But in a sense, it doesn't matter.  Some say there exists a formless monster named Hastur in the Lake of Hali on a barren planet orbiting Aldebaran, who has dictated a play that will drive you insane.  It doesn't actually matter whether or not this is correct.  It doesn't even matter if the play itself is real.  All that matters is that the madmen believe it.  They believe Hastur - a name we might as well apply to the phenomenon as the being, whatever it is or might be - has driven them mad.  And mad they most certainly are.  Which means that Hastur is real whether he is real or not.

Especially when we consider just how far the King's influence actually spreads.  It's not just those who find the play itself who succumb, after all.  What better way is there to understand Hart and Cohle than to realise both are standing on a knife's edge; both are angels of the King no less surely than was Dora. With madness and despair the only two futures into which they can fall, they find themselves tangled up in both. For Hart, his despair lies in the feedback loop he has trapped himself within - his family not enough for him he's begun a torrid affair, but the more comfort he finds there the further his family drifts from him, and the more he needs his lover Lisa. This both results in a widening gyre of despair and the obvious and ugly insanity of demanding his wife be more supportive of his obvious failure to support her, and the bitter condemnation of women who he's somehow convinced himself are applying sex in a less moral way than using it to mortify your wife so you can snipe at her for not forgiving you enough.

Meanwhile, Cohle's despair at the loss of his daughter led to him willingly seeking out the madness of drug addiction.  With mixed success, it would seem. If one seeks to hide from the vicious, elemental nature of the world, finding a way to "mainline the truth of the universe" would have to be considered a failure.  But then this is the difference between Hart and Cohle.  Hart is spinning into chaos.  Cohle is orbiting it, tracing the very edge of the eye of the storm.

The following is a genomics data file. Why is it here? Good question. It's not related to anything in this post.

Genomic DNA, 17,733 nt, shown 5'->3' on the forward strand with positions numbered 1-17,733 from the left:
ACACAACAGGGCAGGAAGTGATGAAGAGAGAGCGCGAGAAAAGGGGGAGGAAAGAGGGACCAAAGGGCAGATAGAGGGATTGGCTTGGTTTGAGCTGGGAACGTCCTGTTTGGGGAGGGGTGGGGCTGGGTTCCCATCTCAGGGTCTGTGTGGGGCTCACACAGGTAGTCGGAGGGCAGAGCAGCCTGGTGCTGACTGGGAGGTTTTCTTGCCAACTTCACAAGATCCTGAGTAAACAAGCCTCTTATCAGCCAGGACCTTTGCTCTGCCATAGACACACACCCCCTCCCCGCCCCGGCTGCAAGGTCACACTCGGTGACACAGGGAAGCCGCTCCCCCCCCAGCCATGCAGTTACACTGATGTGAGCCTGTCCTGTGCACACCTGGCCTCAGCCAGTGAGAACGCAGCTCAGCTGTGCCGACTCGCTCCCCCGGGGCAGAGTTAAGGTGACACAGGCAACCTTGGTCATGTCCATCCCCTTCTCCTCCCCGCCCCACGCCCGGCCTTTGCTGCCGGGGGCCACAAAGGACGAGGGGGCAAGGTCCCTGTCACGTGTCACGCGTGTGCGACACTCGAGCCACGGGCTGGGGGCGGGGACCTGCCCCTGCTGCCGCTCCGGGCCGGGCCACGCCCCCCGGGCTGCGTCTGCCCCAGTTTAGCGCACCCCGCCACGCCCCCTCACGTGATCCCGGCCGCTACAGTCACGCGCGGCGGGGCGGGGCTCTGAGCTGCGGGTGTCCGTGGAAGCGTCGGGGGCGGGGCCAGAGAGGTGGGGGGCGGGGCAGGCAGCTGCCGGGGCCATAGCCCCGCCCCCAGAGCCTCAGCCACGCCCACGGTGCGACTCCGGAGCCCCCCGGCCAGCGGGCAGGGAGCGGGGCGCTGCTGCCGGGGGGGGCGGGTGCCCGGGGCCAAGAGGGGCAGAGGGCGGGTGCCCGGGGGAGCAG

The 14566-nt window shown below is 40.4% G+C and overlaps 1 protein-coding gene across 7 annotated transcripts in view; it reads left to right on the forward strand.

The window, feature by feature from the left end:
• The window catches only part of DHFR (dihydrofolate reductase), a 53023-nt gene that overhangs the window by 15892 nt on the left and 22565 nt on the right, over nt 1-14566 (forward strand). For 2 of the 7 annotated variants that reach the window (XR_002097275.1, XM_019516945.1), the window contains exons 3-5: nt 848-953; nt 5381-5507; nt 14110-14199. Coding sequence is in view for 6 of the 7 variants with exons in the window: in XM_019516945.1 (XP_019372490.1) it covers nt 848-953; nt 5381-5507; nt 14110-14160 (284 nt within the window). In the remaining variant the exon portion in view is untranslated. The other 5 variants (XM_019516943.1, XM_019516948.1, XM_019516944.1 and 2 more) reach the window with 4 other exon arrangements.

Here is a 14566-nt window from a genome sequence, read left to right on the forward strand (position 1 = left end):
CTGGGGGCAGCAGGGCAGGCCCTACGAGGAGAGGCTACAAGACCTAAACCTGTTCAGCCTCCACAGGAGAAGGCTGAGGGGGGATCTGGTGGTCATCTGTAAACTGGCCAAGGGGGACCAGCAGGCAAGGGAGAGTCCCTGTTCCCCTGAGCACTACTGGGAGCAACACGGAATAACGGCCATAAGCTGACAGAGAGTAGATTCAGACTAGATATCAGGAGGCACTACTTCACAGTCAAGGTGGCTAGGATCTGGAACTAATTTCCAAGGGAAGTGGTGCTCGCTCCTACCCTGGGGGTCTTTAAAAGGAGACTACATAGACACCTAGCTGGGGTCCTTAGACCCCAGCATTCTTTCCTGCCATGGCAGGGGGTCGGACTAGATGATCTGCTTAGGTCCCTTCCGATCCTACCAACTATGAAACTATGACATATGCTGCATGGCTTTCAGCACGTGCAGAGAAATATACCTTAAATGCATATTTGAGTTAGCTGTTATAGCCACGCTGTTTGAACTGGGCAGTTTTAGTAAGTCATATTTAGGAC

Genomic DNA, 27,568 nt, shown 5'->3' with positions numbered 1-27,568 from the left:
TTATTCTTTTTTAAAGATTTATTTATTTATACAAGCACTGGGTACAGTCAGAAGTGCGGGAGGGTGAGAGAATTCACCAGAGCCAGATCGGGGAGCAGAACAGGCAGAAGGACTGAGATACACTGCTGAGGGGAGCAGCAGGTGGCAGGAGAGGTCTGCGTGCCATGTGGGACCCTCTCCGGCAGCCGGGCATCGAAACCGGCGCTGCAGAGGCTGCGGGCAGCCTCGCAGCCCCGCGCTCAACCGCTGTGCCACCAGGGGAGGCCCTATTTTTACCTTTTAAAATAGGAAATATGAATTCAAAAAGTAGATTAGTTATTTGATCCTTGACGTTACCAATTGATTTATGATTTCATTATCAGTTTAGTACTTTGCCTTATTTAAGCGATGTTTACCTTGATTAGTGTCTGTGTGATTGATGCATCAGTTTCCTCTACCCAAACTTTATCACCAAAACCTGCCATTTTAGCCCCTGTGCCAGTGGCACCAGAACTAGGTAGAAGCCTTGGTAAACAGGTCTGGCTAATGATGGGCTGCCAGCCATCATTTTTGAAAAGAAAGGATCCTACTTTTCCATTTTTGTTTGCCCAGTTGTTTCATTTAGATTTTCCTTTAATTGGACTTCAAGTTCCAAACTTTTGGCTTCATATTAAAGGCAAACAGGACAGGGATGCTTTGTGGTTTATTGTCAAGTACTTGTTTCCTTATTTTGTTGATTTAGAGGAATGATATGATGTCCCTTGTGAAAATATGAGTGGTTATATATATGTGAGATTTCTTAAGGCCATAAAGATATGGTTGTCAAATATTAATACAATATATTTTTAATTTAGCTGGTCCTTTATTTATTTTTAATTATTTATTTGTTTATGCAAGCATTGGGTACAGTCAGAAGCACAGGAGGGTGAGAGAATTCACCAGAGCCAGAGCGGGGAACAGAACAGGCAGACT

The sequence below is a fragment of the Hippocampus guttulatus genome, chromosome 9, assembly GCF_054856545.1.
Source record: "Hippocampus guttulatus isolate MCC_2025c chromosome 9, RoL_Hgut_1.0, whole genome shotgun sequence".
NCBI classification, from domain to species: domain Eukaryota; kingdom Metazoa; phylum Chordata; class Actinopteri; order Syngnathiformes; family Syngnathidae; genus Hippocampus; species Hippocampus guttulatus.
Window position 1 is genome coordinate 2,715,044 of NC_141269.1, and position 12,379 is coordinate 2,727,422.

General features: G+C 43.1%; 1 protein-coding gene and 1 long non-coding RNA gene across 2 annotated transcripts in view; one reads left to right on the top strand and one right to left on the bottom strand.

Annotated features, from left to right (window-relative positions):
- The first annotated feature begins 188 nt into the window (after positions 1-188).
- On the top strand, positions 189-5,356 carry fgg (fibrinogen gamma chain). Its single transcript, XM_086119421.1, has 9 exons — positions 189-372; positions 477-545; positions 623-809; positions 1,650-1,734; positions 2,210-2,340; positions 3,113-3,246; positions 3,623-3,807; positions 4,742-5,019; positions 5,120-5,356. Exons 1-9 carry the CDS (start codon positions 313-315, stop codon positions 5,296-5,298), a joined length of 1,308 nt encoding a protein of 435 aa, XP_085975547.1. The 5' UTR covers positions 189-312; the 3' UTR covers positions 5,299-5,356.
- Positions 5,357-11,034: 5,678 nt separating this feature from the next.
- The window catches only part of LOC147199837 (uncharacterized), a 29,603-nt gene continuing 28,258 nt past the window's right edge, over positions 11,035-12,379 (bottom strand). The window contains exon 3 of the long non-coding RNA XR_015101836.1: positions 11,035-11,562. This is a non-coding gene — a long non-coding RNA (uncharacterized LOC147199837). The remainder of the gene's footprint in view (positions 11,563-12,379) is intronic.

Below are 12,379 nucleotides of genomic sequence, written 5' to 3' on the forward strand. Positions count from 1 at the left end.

Because what other option is there?  Cohle's admission that he sometimes feels grateful that his daughter died before she could comprehend the horror of the world or the sins of every parent is impossibly, numbingly bleak, but withstanding the world can require that kind of madness.  The madness of perspective is a poison, but other poisons are worse; we must drip-feed ourselves with one kind to build up our resistance to the others. We must be mad to not go mad.

What other defence can we possibly mount against what is coming?

Monday, 10 March 2014

Z For Fake?

I watched World War Z last night and, since it came under such fire from fans of the original novel, I thought it might be worth sketching out a few points from the perspective of someone with a fair working knowledge of zombie fiction but who hasn't read the source material.

Alas, from this particular vantage point, there's really very little to say about the view.  This is probably the zombie film to date which has had the most money thrown at it, and that money hasn't been wasted exactly, but the effort has clearly gone into spectacle in a way that doesn't particularly seem necessary.  We've seen fast zombies before (in the far superior 28 Days Later and the wonderful Dawn of the Dead remake, to pick the two most successful examples), so whilst the frenetic pace might involve more explosions and helicopters than we're used to, it would be hard to argue these add all that much to the dish.